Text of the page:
One rainy day my essential oil diffuser broke, and I was sad. Until I realized I could tear it apart and figure out how the circuit worked! I recruited Gector to help me again, and we managed to reverse engineer the whole thing in a few hours.
Gector and I have been working on a new project together, a heartbeat sensor. It uses a cool infrared LED with a receiver to bounce light off of the pulse in your finger (or wrist), and then send the received signal to an op-amp, which amplifies it and blinks an LED to your heartbeat.
Last time I shared about the engine, I had a few parts completed. Now that the semester is over, my engine is complete, and I had a wonderful turnout. :)
I have always been fascinated with the idea of electricity in the body, specifically neuron signals, whether it be the signals from the brain to the muscles, to the organs, or the communication between the different parts of the brain.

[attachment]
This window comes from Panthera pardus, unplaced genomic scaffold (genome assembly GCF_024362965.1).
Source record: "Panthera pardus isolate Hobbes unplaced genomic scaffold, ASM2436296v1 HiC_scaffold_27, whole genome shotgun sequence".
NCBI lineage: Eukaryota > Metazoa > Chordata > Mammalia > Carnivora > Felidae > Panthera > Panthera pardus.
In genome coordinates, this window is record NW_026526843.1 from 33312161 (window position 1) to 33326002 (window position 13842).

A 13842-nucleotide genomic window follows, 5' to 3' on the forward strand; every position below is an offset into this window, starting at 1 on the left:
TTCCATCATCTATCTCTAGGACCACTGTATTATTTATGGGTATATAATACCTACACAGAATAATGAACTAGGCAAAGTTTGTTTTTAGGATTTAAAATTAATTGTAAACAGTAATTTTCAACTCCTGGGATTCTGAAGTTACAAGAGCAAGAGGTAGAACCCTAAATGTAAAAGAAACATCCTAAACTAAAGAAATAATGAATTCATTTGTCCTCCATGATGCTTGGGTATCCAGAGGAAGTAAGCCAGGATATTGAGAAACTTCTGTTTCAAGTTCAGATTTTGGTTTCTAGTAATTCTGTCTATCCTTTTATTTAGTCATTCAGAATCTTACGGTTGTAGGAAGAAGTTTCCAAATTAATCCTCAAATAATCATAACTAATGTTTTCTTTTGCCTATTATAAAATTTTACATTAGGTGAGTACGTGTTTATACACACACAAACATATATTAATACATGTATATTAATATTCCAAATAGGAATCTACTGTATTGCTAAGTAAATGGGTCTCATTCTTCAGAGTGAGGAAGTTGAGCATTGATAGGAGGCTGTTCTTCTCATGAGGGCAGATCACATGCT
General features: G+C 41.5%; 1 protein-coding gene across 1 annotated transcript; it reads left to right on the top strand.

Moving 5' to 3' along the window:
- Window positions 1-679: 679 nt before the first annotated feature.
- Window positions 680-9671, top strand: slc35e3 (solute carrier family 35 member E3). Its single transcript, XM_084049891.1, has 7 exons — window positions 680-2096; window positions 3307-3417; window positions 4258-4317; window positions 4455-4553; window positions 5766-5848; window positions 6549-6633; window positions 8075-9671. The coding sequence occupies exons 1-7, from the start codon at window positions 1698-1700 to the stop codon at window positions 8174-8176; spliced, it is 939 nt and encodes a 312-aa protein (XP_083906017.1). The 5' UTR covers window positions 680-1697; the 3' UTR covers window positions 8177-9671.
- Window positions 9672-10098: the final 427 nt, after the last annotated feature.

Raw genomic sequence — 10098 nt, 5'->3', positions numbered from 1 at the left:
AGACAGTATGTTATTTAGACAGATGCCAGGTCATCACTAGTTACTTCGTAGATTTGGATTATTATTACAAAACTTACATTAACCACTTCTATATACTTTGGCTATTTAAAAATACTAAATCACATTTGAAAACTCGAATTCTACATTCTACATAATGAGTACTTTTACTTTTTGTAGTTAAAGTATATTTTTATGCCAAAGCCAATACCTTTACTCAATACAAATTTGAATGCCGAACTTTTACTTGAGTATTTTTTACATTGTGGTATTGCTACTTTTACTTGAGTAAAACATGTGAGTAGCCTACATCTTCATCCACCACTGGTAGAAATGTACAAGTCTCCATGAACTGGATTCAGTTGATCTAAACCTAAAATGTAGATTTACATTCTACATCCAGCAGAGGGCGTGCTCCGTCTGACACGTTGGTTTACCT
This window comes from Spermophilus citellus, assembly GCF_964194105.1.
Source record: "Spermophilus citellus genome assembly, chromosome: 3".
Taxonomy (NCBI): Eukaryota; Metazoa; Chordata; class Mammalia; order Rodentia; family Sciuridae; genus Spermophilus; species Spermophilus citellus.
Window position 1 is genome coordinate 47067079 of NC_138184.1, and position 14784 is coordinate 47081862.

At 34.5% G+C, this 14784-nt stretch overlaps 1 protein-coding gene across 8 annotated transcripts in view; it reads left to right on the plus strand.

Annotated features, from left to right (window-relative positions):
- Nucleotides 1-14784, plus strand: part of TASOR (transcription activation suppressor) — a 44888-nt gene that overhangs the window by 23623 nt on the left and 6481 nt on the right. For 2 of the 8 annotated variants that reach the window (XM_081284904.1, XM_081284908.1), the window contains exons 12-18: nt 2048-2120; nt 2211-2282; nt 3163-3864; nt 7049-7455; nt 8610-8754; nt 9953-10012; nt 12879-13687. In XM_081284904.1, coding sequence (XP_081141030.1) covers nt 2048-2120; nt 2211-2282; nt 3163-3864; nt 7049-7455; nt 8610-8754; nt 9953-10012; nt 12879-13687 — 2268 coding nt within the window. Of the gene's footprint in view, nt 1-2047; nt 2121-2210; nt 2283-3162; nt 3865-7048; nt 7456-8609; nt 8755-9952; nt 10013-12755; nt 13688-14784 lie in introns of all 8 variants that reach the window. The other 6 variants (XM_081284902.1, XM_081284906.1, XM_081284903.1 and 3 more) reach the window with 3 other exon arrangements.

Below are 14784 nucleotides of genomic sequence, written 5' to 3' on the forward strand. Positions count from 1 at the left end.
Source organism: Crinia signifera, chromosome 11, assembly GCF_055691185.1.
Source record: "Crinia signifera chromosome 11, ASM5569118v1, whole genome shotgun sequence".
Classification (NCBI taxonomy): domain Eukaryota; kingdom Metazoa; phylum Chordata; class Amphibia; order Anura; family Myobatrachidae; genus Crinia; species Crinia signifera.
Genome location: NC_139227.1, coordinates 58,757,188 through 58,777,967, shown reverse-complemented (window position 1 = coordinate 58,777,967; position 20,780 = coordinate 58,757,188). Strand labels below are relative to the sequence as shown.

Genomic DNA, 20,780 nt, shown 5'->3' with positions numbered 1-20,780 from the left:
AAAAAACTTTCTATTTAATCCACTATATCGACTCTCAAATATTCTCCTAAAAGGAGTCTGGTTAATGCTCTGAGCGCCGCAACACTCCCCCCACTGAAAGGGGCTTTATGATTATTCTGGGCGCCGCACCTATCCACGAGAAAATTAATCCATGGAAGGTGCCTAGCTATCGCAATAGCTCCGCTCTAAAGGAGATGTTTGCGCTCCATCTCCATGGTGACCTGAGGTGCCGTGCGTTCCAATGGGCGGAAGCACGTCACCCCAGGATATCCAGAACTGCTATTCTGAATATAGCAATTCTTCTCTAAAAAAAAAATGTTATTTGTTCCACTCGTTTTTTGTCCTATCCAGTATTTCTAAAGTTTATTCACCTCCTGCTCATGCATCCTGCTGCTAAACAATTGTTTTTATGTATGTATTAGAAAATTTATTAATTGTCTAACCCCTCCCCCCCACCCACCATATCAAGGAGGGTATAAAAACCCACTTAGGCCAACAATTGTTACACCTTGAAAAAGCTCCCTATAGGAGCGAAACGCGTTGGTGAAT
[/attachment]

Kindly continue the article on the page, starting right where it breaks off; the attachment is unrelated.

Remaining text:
My first semester of college has been quite the adventure. I’ve met a group of great nerds, I’ve been having a great time with my classes, and midterms are in just a few days. I wanted to take some time to update on our engineering semester project: designing and building an oscillating air engine.
One thing that’s cool about the world of hamateur radio is that radio waves are all around us. You could be standing in the middle of a transmission going on, and not even know it!
Since I started using Linux 2-ish years ago, I have messed up the partitions on my laptop multiple times trying to fiddle with stuff. Through that, I very quickly learned the lesson of computer backups.
A few months ago, I presented the idea to Gector to set UTW (a friend group of ours) with ham radio. We put it on our list of projects to do, and left it on the back burner.